Anita Casey-Reed
(Left to right) Ellar Coltrane, Lorelei Linklater and Ethan Hawke appear in a scene from "Boyhood." (AP Photo/IFC Films)

Director Richard Linklater may have titled his 2014 film "Boyhood," but the film speaks as much to the craziness and magic of being a parent as it does to the experience of childhood. Part of this is due to Linklater and his continued exploration of what it means to be a part of the world at different ages and stages of life (check out "Dazed and Confused" or his trilogy that begins with "Before Sunrise," if you haven't already), but it's really fleshed out by the Oscar-winning performance of Patricia Arquette and the Oscar-nominated performance of Ethan Hawke as the mom and dad of young Mason (Ellar Coltrane) and his older sister, Samantha (Lorelei Linklater).

You may have already heard the story behind the movie's production -- beginning in 2002, when Coltrane was 7 years old, the crew would gather and film for a few days. A year later they would all come back and shoot some more, repeating this annually until 2013. The result is a portrait of Mason's journey from kindergarten until the first day of college, capturing sibling arguments, school drama and parental figures who come and go. All the while a boy is growing, observing and wondering about his place in life.

His mother is first seen struggling as a single parent, turning down dates because she has responsibilities other people don't understand. She packs up the kids and moves in order to return to school. Eventually, their musician father comes back from "clearing his head" in Alaska and begins to rebuild a tentative relationship with his son and daughter through trips to the bowling alley and overnights at his apartment (the kind of place where curtains serve as doors, and he has to remind his roommate to take the bong off the table when the kids are there). On that note, the film is rated R for language and drug and alcohol use, but none of it is gratuitous -- it's all within the context of growing up and appropriate for older teens to watch.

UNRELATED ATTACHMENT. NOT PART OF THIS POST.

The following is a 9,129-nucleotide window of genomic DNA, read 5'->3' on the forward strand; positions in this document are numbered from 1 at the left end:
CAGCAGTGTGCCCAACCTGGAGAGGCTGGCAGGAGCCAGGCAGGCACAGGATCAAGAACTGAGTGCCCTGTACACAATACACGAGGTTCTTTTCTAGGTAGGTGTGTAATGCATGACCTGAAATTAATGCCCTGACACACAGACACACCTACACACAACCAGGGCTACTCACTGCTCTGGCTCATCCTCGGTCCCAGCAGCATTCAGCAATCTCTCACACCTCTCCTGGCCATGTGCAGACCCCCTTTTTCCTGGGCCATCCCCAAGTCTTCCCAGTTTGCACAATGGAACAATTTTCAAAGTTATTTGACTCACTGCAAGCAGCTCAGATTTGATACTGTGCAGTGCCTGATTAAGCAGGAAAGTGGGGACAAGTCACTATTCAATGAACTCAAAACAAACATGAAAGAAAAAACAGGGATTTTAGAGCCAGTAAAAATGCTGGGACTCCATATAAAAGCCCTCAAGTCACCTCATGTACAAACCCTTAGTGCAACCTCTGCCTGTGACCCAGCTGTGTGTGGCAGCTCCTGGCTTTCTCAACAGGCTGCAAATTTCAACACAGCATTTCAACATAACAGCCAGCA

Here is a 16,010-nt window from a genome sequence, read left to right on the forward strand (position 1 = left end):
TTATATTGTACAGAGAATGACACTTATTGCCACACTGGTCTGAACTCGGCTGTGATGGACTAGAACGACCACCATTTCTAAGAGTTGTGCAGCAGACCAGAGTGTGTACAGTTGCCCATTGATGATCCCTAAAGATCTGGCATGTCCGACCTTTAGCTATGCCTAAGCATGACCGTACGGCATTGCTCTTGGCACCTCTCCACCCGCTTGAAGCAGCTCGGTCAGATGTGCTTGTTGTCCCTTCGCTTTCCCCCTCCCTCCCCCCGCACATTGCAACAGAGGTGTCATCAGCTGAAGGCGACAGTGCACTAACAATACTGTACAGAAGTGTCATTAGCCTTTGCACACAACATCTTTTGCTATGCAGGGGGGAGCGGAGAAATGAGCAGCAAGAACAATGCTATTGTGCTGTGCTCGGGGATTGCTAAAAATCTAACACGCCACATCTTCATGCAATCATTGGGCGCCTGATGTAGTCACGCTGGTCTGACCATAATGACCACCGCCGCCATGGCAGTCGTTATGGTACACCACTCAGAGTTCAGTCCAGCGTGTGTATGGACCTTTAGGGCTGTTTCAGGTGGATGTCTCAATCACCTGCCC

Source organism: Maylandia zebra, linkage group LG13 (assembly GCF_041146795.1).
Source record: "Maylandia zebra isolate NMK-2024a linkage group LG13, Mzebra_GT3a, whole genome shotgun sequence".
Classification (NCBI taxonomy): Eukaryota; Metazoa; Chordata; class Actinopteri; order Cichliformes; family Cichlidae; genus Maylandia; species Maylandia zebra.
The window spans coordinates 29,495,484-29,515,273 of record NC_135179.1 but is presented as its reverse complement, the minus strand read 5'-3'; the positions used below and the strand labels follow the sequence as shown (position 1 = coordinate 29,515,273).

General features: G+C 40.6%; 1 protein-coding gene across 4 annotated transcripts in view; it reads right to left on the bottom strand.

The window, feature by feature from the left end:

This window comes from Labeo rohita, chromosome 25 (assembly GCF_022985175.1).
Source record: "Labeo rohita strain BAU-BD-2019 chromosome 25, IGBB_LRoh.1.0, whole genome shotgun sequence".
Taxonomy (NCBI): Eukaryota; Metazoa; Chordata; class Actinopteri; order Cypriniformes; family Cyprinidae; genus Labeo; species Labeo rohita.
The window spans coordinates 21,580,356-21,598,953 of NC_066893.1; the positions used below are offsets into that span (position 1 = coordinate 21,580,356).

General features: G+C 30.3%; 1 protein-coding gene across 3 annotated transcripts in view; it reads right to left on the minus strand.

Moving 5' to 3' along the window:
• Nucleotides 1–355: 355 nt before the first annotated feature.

I could fill pages raving about how the film finds beauty in all of the "caught" moments of life, or how I started laughing in recognition when the mother complained that she spent half of her life accumulating things and the other half figuring out how to get rid of all of the junk, but it doesn't come close to expressing how I felt at the end of the movie. The Japanese have a phrase called "mono no aware," which is about being happy and sad simultaneously, especially in regard to something beautiful you know is fleeting. That's what I felt. But the great thing about "Boyhood" is that it's the kind of art a person can revisit, and the film acquires a new layer of meaning with each viewing. I'm envious of all the people who will be able to see this movie for the first time at age 20 and then again and again as they go through different decades of life.

Anita Casey-Reed is a member of the Cinema 100 Film Society, a volunteer for the Dakota Digital Film Festival and co-host of "Reel Retro" on Dakota Media Access. She lives in Bismarck with her husband and two children.